By Margaret R. Kohut, MSW Master Addiction Counselor (Ret.)
Are you thinking of quitting drinking abruptly? I applaud you if you have done some honest self-exploration and believe you have an alcohol problem. However, if you are planning to quit “cold turkey”, I would like to give you a “heads up” on what to expect as you withdraw from alcohol and why you really need to think thoroughly about your decision and perhaps take a slower approach.
Alcohol, as you know, is an addictive drug. The more you drink, and how long you have been drinking, will determine whether your body changes its chemistry to make the presence of alcohol your new “normal.” When that occurs, you are addicted to this drug. Your body now needs and craves alcohol in order to function. There is no chance for a “do over” once you are addicted, that’s what you’re stuck with.
Alcohol Withdrawal Symptoms to be Aware of
Have you ever wondered why quitting abruptly is called “cold turkey?” It is because one of the symptoms of alcohol withdrawal is feeling chilled; your shivering skin may develop bumps like those that you would see on a refrigerated turkey you are about to roast. Here are some of the other symptoms of alcohol withdrawal:
- Intense cravings for alcohol
- Sweating profusely and/or shivering
- Feeling nauseous; dry-heave vomiting
- Intense hand tremors
- Fleeting hallucinations
- Increased blood pressure
- Potentially fatal seizures
- Development of delirium tremens, also called “D.T.s” which is a withdrawal psychosis with hallucinations, delusions, and a potentially fatal high fever. Not many people develop D.T.s, but of those that do, about one-third die from fever.
If you stop drinking cold turkey, you are going to be very physically uncomfortable for at least 72 hours. If you’ve been drinking heavily for several years, you’re at serious risk for withdrawal seizures and D.T.s. Do you really want to do this on your own, without medical help?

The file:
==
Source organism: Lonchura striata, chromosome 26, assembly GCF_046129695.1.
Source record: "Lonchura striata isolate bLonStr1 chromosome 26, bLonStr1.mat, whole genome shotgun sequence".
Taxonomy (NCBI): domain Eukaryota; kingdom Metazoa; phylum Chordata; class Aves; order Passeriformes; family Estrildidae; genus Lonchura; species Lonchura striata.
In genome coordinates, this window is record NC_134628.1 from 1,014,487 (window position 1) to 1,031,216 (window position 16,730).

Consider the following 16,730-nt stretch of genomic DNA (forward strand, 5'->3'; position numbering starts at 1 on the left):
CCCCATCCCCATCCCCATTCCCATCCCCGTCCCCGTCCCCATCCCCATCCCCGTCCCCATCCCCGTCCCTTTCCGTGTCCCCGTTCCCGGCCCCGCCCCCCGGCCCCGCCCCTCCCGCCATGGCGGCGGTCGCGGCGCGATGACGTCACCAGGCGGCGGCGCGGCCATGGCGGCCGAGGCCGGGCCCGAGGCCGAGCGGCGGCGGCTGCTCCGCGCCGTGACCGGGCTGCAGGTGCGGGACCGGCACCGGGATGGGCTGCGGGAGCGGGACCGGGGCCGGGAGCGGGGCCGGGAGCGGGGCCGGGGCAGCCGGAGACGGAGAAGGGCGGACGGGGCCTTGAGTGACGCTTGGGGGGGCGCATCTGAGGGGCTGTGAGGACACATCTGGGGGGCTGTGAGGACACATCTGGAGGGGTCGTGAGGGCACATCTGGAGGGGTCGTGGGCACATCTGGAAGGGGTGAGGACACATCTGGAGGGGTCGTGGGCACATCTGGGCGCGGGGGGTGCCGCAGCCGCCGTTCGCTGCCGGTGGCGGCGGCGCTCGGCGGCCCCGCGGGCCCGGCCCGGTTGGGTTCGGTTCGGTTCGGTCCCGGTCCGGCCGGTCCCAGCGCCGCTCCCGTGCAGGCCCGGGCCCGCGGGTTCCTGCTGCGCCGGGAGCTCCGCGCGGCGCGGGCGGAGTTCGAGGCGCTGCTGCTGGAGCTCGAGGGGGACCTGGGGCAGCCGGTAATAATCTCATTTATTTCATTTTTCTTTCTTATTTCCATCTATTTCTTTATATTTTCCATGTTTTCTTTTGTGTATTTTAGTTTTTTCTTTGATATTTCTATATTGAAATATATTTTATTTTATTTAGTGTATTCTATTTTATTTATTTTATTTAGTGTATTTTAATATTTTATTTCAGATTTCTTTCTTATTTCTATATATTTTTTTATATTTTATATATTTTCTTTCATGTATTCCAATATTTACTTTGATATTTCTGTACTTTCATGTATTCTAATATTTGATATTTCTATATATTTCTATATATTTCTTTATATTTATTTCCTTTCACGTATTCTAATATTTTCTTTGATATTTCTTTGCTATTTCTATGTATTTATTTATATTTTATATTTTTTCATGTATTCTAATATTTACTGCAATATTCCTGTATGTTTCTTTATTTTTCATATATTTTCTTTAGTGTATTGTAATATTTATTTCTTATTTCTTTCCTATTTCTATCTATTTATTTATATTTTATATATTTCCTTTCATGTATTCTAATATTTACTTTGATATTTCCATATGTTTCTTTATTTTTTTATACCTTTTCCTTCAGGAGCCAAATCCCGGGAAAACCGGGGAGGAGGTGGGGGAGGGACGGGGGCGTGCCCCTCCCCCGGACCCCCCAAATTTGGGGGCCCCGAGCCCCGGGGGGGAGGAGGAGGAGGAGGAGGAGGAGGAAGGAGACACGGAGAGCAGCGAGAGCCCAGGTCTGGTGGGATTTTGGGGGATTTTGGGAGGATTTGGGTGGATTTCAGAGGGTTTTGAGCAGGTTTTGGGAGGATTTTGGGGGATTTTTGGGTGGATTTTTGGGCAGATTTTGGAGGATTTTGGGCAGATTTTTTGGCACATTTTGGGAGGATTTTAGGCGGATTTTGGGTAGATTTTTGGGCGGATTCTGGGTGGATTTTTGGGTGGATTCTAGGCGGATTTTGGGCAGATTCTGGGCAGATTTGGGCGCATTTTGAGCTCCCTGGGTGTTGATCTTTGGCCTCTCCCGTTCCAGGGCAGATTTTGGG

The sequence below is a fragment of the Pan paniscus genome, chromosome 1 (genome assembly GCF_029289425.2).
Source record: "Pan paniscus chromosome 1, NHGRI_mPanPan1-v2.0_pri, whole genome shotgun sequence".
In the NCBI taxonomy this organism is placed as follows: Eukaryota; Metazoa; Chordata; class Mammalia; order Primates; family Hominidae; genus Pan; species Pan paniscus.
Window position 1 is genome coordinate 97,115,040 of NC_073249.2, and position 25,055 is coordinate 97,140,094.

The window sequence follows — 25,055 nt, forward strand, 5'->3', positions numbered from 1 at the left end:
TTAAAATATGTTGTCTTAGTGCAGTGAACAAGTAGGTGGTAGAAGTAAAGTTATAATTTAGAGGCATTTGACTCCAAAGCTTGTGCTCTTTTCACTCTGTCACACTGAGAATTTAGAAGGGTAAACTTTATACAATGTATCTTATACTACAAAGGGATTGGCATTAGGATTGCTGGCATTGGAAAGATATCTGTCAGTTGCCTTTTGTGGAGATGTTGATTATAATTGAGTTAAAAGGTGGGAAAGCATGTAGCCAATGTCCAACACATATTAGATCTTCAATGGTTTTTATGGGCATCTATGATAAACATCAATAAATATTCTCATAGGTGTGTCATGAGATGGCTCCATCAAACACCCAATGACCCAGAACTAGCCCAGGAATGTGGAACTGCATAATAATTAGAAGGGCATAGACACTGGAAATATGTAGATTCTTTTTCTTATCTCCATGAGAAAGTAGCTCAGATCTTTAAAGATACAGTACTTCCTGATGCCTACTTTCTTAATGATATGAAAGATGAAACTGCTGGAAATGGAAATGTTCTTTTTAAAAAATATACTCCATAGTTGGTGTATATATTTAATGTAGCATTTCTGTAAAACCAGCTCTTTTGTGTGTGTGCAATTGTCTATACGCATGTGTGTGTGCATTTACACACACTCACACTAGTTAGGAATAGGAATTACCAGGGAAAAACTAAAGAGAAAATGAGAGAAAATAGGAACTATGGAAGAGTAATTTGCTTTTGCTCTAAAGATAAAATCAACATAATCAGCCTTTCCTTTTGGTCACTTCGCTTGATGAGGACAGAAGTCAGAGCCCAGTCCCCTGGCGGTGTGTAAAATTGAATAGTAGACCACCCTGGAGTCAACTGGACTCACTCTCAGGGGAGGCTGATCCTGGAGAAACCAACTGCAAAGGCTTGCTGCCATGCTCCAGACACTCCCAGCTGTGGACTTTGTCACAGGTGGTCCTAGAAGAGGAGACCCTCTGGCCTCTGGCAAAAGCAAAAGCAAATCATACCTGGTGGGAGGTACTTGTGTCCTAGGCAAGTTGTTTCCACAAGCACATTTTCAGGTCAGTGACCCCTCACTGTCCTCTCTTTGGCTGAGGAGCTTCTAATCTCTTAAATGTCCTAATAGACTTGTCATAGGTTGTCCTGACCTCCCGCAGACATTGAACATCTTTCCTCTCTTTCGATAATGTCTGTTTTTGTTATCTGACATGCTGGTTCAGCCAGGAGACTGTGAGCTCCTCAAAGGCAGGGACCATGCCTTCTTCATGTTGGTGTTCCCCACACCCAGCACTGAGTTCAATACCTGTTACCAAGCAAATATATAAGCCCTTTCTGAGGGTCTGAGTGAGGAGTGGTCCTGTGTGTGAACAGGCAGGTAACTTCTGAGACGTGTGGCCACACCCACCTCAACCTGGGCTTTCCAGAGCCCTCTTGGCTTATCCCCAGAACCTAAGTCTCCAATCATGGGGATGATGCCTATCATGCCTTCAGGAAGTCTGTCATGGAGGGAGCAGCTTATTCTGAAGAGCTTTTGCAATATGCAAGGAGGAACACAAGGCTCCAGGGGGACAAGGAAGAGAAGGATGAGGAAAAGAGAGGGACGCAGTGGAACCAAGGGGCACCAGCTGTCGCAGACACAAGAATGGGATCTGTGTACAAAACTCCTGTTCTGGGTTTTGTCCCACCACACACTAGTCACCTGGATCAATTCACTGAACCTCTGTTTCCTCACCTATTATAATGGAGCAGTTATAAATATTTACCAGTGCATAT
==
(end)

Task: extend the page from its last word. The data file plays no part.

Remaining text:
As an addiction professional, I don’t recommend you do this. It is too dangerous. Of all the addicting drugs, only alcohol, benzodiazepines (minor tranquilizers) and barbiturates (major tranquilizers) have potentially fatal withdrawal syndromes. Quit, by all means, but let a physician help you. He/she will monitor your blood pressure to prevent seizures and give you some medication that will make your withdrawal less physically distressing and will reduce your urge to drink. After taking a history of your alcohol use, your physician may advise that you stop drinking gradually instead of abruptly. He/she will recommend a drug counselor to help you through alcohol cessation and support you during your first weeks of abstinence.
Statistics in the US and UK tell us that people who quit drinking cold turkey have a very high rate of failure because of the unpleasant withdrawal symptoms. If you try to do it this way, your intense craving for alcohol and the nasty physical symptoms will most likely cause you to drink to avoid withdrawal. Your chances of getting sober and staying sober with the help of addiction medical and counseling personnel are excellent.
Congratulations on your decision to stop drinking! Be safe, please.
Learn how to give up alcohol or how to moderate your drinking in the privacy of your own home without going to groups or expensive counseling with the How to Give Up Alcohol Course.